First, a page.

I recently became obsessed with Hell’s Kitchen after having never watched it before. I find the more stressed I am in life, the more mindless I need my television to be. I’ve been hella stressed lately, which means I’ve been watching an obscene amount of reality television.
After exhausting Netfilx’s supply of Toddlers and Tiaras–shut up, you watch it too–I turned to Hell’s Kitchen. I was fascinated by how often the chefs on the show screw up Gordon Ramsay’s risotto. Considering it’s on his menu every service of every season you’d think they’d get it right eventually. I began thinking, is it really that hard? There are so many things that can go wrong with a risotto, but after a little research I realized it’s so easy to make it go right.
I also learned, like pretty much every thing else there is to bake or cook, there’s no one right way to make a risotto. There’s also multiple preferences for what the consistency should be at the end, how al dente it should be, et c. So even if you do “screw up” your risotto, chances are you got it right to somebody’s preferences.
1 small shallot (diced)
2 tbsp olive oil
8 oz portabella mushrooms (sliced)
10 oz Arborio rice
1/2 cup white wine
4 cups chicken stock or broth (low sodium, warmed)
4 oz spinach
2 oz Parmesan cheese
Saffron (pinch, optional)
Dice your shallot and slice your mushrooms. You can dice your mushrooms if you like, but I prefer them sliced in this dish.
You can use fancier mushrooms like porcini or something, but they’re expensive.
Rinse and dry your spinach. How much you use is up to you but I always go by fractions. I wanted this to be primarily mushroom flavored so I used half the amount of spinach.
Grate your cheese. It’s important to have all your additions ready before you start. Otherwise you’ll risk overcooking or even burning your risotto.
Sweat your shallot in 2 tbsp of oil for 3 minutes. No you don’t need this much oil to sweat an onion, the rest of it is for your rice to absorb. Do not let your onions brown.
If you’re using a regular onion consider using some garlic. I’m not using garlic with my shallot because of the slight garlic flavor shallots already provide.
Increase your heat to med/med- high and saute your mushrooms about 3 minutes or until they’ve started to soften, being careful not to let your shallot burn. Lightly salt here, very carefully if you’re using broth later.
Yes, I realize I’m crowding my pan. But I figured since…whatever I just didn’t feel like cooking it in sections.
Your pan should not be filled with water. If it is, your stove temp wasn’t high enough.
Turn your heat down to medium. Add your rice and toast it for about 1 minute. Toast until it becomes hot to the touch. Toasting doesn’t mean browning. You want to mix it with the oil so it starts becoming translucent around the edges. This encourages the risotto to be creamy rather than mushy.
I’m using Arborio rice, you want to use any Italian short grain (Arborio, Carnaroli, Vialone, Nano, or Bald). Don’t rinse it. Rinsing removes starch, which gives the risotto that creamy texture.
Add your wine and cook it down. Make sure you actually cook it down. If you don’t your risotto will have a strong wine flavor. You can see the edges becoming translucent.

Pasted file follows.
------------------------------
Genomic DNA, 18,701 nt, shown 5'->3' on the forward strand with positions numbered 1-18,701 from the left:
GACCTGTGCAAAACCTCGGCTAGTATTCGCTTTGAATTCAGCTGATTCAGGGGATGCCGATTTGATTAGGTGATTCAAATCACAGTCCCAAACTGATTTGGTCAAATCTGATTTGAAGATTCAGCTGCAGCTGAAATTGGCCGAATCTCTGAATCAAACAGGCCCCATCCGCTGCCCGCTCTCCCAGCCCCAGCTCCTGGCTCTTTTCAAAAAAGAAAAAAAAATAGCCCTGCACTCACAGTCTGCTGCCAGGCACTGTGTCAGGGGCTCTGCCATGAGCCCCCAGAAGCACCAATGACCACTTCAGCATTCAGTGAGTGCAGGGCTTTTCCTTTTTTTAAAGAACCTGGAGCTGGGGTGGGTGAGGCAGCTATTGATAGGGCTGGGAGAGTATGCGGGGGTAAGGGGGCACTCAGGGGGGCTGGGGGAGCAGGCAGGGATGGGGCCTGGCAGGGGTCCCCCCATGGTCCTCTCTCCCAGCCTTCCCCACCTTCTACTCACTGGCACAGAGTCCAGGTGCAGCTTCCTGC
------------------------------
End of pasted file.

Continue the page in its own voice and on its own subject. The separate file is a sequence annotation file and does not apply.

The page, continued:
From here on you’ve got about 20 minutes of stirring to do, give or take. So get comfy. Enjoy this time. It’s relaxing. Unless you decided to make risotto in your 90° kitchen then it’s more like a sauna. But saunas are relaxing right?
Now add 1 cup (1/4 total) of your broth or stock and your saffron if you’re using it. Bring to a low boil while stirring constantly to prevent any burning.
Make sure you’re scraping your edges down to ensure all the rice is cooking evenly. Use a wooden spoon or spatula. A metal spoon is thought to be too violent for the rice kernels.
Keep your broth at a low simmer (covered) while you make your risotto. If you don’t use warm broth your rice kernel will be harder in the center and your cooking time will be longer.
When most of your liquid is absorbed add more broth in about 1/2 cup additions.
I think the confusing thing for people regarding risotto is it kind of looks done half way through. Look at the kernels they should be translucent all the way around with only a small amount of solid white. You can tell just by looking, this isn’t done yet.
Near the end of your last addition add your spinach.
When your risotto is done turn off your heat and add your Parmesan.
How do you know when it’s done? When it’s translucent almost all the way through with a little bit of white in the middle. When you bite into it it should be al dente, meaning “to the tooth.” Firm, but not crunchy.
What happens if you get to this stage and your rice is still crunchy? Add some more broth and cook it longer. It’s a good idea to have a little more liquid than what your recipe calls for just in case.
Turn of your heat and add your Parmesan (or whatever cheese you want to add), taste and salt if needed. Really stir the cheese in there, almost like a whisking motion.
If you want it creamier/looser, add some butter, more cheese, more broth. All up to you.
You want your risotto to be thick enough so it’s not soup and thin enough so it’s not pasty. I know, it’s a fine line.
Run your spoon or spatula across the bottom of your pan, does your risotto slowly undulate towards itself? Then you’re at a good place. It’s just up to you to determine your preference in the speed of your risotto’s undulations. I just like looking for excuses to say the word undulate.
Serve immediately. Don’t let that risotto die you donkey.